We now can say we were alive when the world took the most significant steps ever to combat climate change.
And here’s something that may seem surprising to some: Business and industry supported each and every step along the way.
The weekend brought the latest move to curb greenhouse gases and global warming. In Rwanda, more than 170 countries agreed to cut deployment of one of the worst global warming chemicals around: hydrofluorocarbons (HFCs) used in air conditioners. As the New York Times pointed out, companies like air conditioning giant Honeywell and chemical maker DuPont were among the most active backers of the accord. See here for a list of major air conditioning-related companies that supported the Rwanda plan.
The Rwanda deal came about a week after the ratification of what President Obama called “the best possible shot to save the one planet we’ve got.” The Paris Agreement on climate change was reached last December after unprecedented business support, including a demand for action by hundreds of businesses; pledges of big investments in clean energy technology by Bill Gates and other billionaires and action by business groups like E2 (Environmental Entrepreneurs) to hammer home the economic benefits of smart environmental policies.
In between Rwanda and the Paris ratification was the Oct. 6 United Nations agreement to cut climate change emissions from aircraft. Remarkably, the agreement has the backing of the airline industry even though it could cost airlines an estimated $5.3 billion to $23.9 billion a year, as US News & World Report noted.
Domestically, California in August revived and then approved an extension of its landmark Global Warming Solutions Act after businesspeople showed lawmakers the clear economic benefits of California’s climate policies and demanded action from Sacramento. New York, meanwhile, approved a sweeping Clean Energy Standard, including a provision for the state to get 50 percent of its energy from renewables – again with the backing of businesses big and small.
It wasn’t long ago that businesses were considered the bogeyman when it came to climate change.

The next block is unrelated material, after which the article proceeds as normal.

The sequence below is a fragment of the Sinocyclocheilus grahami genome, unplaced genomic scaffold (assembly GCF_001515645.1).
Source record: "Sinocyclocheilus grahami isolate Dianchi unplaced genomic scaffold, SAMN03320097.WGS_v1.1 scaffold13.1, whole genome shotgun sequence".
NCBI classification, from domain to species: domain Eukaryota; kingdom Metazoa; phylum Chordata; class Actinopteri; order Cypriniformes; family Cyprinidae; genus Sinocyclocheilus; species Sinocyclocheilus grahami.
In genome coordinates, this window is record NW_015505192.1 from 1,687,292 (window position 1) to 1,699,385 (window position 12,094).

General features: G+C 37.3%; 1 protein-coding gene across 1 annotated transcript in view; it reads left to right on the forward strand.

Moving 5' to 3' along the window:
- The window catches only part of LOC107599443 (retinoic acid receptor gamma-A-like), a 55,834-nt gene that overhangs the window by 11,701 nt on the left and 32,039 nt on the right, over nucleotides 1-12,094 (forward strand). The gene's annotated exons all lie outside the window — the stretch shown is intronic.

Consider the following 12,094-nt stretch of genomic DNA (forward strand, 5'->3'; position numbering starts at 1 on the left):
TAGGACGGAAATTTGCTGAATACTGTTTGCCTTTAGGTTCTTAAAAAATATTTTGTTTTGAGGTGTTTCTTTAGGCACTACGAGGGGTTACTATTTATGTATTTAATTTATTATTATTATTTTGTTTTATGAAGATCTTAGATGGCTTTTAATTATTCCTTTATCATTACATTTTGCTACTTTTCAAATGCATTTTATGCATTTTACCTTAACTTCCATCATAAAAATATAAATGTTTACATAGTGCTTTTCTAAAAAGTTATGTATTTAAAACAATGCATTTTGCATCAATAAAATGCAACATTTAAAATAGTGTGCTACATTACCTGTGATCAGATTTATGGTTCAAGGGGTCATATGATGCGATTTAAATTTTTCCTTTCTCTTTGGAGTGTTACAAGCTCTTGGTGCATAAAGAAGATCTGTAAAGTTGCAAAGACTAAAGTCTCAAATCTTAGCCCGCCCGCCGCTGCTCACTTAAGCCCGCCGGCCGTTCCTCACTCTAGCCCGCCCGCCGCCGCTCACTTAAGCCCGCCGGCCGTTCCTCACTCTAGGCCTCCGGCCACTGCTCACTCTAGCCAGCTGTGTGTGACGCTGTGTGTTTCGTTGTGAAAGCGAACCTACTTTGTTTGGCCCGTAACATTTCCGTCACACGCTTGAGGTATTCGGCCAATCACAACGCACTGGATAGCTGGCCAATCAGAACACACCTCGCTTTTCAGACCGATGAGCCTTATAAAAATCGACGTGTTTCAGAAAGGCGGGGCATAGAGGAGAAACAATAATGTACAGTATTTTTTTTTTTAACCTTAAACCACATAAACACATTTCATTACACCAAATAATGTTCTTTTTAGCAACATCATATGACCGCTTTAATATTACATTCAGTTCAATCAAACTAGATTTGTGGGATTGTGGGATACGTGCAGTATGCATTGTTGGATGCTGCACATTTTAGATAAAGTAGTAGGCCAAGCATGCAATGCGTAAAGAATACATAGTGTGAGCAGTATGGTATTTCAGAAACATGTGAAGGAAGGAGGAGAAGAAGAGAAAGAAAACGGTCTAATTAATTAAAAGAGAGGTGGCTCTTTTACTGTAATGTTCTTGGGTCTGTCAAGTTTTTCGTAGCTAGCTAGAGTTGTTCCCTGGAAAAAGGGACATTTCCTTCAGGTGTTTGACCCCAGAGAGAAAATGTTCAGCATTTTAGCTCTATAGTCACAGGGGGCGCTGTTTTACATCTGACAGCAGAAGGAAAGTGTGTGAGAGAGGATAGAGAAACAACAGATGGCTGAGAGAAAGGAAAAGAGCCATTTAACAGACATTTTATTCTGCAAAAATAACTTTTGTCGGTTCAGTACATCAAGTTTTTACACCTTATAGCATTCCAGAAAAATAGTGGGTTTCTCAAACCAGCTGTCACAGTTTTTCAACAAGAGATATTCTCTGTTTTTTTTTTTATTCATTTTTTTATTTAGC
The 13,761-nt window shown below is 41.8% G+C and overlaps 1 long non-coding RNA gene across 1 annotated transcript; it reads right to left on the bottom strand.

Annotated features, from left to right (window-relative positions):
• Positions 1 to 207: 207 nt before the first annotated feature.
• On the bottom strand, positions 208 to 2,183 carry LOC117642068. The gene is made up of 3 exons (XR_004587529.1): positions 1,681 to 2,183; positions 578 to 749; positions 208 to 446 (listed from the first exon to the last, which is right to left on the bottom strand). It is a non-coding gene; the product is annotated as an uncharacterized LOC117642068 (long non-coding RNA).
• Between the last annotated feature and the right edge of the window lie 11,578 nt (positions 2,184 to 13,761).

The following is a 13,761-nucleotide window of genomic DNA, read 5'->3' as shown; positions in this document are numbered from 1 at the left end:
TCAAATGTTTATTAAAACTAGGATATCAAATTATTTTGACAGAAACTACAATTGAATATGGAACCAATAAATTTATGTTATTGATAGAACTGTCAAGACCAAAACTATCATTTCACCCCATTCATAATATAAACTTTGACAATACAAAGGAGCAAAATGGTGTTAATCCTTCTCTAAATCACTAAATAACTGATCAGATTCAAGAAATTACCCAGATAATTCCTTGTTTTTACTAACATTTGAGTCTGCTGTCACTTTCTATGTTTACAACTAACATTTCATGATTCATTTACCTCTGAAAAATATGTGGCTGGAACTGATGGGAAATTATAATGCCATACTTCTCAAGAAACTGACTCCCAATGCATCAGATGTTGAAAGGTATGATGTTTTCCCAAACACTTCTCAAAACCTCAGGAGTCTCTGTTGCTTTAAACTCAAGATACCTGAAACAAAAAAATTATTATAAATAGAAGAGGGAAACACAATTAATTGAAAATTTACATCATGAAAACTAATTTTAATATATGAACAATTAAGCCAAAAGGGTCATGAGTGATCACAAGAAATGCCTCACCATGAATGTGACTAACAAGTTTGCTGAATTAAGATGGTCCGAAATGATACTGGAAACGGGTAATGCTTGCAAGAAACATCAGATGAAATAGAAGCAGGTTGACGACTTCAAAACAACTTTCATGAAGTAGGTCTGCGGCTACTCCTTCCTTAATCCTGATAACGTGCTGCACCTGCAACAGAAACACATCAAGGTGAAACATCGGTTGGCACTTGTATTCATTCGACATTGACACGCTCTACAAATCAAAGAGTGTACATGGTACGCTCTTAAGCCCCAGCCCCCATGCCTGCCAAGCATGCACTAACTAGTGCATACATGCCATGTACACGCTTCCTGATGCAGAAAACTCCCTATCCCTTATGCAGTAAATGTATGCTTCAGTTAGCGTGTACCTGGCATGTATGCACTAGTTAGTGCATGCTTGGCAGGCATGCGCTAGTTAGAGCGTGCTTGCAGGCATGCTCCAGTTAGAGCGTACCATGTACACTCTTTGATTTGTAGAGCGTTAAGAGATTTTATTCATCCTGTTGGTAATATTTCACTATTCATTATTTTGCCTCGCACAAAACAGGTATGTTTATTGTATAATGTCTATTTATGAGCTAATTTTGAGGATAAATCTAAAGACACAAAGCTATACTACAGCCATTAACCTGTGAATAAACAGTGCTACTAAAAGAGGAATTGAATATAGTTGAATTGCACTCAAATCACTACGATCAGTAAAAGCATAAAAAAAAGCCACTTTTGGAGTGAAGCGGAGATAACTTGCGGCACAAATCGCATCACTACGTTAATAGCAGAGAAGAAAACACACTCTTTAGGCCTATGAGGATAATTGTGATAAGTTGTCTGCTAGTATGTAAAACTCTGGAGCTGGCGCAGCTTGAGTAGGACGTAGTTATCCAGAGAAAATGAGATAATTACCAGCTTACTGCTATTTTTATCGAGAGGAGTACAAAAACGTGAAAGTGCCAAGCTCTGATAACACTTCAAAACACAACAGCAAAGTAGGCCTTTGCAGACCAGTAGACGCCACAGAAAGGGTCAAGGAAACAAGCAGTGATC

At past international climate summits – Rio, Copenhagen, Kyoto – businesses were ignored, even shunned. Domestically, U.S companies used to unquestionably read and repeat the bunk from groups like the U.S. Chamber of Commerce and oil and gas conglomerates that doing something about climate change would somehow ruin or economy.
Businesses were seen as the problem, not part of the solution.
So what’s different today? Businesses, investors and policymakers alike are now realizing the economic benefits of clean energy and action on climate change, along with the societal benefits.
Investments in wind and solar, meanwhile, are producing strong returns for investors, leading to investments that now are far outstripping dirty fossil fuels and other dirty energy investments.
At the same time, companies are realizing that making their operations more efficient – from buildings to transportation to supply chains – means saving money. Between 2015 and 2018, for instance, LEED-certified buildings in the United States will produce an estimated $1.2 billion in energy savings, and reduce building maintenance costs by 20 percent or more.
And then there are the jobs.
Today, more than 2.5 million Americans work in clean energy, installing solar panels and maintaining wind turbines; improving efficiency and saving money at our schools, offices and homes; building next-generation electric vehicles and other automobiles. More people now work in clean energy than in sectors like real estate and agriculture. Many, many more work in clean energy than in dirty energy industries like oil, gas and coal extraction. More people now work in clean energy than live in states such as New Mexico, West Virginia or New Hampshire.
What’s different today is that it no longer possible for politicians, for policymakers, for CEOs to truthfully deny the economic benefits of smart environmental policies.
What’s different is that we now realize combatting something as big as climate change requires action by everyone, from individuals to governments to businesses.
What’s different is that the world is finally recognizing that we don’t have to choose a good economy or a good environment anymore, and that, in fact, one depends on another.